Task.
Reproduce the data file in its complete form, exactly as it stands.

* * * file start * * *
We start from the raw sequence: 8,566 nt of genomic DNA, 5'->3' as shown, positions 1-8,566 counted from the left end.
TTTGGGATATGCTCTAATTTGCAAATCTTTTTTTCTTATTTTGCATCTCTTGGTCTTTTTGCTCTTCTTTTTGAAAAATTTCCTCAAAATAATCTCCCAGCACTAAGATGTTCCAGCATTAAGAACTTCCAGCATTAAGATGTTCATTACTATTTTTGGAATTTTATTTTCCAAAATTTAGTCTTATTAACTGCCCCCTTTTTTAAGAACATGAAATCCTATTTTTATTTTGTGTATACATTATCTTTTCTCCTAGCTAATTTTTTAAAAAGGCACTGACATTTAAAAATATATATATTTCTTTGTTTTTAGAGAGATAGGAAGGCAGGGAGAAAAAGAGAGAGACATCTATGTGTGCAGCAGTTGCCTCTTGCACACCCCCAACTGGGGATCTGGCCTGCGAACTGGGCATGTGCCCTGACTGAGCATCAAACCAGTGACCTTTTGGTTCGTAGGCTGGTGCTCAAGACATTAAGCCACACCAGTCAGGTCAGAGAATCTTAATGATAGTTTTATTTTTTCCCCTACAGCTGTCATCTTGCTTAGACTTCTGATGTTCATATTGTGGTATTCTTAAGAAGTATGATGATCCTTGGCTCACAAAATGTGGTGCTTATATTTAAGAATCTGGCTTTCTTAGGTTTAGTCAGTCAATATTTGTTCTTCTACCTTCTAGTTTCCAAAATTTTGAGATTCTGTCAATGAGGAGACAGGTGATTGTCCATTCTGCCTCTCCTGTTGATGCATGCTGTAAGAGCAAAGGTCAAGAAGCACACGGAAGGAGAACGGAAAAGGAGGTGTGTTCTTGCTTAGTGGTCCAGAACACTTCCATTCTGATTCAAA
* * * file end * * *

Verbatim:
We start from the raw sequence: 8,566 nt of genomic DNA, 5'->3' as shown, positions 1-8,566 counted from the left end.
TTTGGGATATGCTCTAATTTGCAAATCTTTTTTTCTTATTTTGCATCTCTTGGTCTTTTTGCTCTTCTTTTTGAAAAATTTCCTCAAAATAATCTCCCAGCACTAAGATGTTCCAGCATTAAGAACTTCCAGCATTAAGATGTTCATTACTATTTTTGGAATTTTATTTTCCAAAATTTAGTCTTATTAACTGCCCCCTTTTTTAAGAACATGAAATCCTATTTTTATTTTGTGTATACATTATCTTTTCTCCTAGCTAATTTTTTAAAAAGGCACTGACATTTAAAAATATATATATTTCTTTGTTTTTAGAGAGATAGGAAGGCAGGGAGAAAAAGAGAGAGACATCTATGTGTGCAGCAGTTGCCTCTTGCACACCCCCAACTGGGGATCTGGCCTGCGAACTGGGCATGTGCCCTGACTGAGCATCAAACCAGTGACCTTTTGGTTCGTAGGCTGGTGCTCAAGACATTAAGCCACACCAGTCAGGTCAGAGAATCTTAATGATAGTTTTATTTTTTCCCCTACAGCTGTCATCTTGCTTAGACTTCTGATGTTCATATTGTGGTATTCTTAAGAAGTATGATGATCCTTGGCTCACAAAATGTGGTGCTTATATTTAAGAATCTGGCTTTCTTAGGTTTAGTCAGTCAATATTTGTTCTTCTACCTTCTAGTTTCCAAAATTTTGAGATTCTGTCAATGAGGAGACAGGTGATTGTCCATTCTGCCTCTCCTGTTGATGCATGCTGTAAGAGCAAAGGTCAAGAAGCACACGGAAGGAGAACGGAAAAGGAGGTGTGTTCTTGCTTAGTGGTCCAGAACACTTCCATTCTGATTCAAA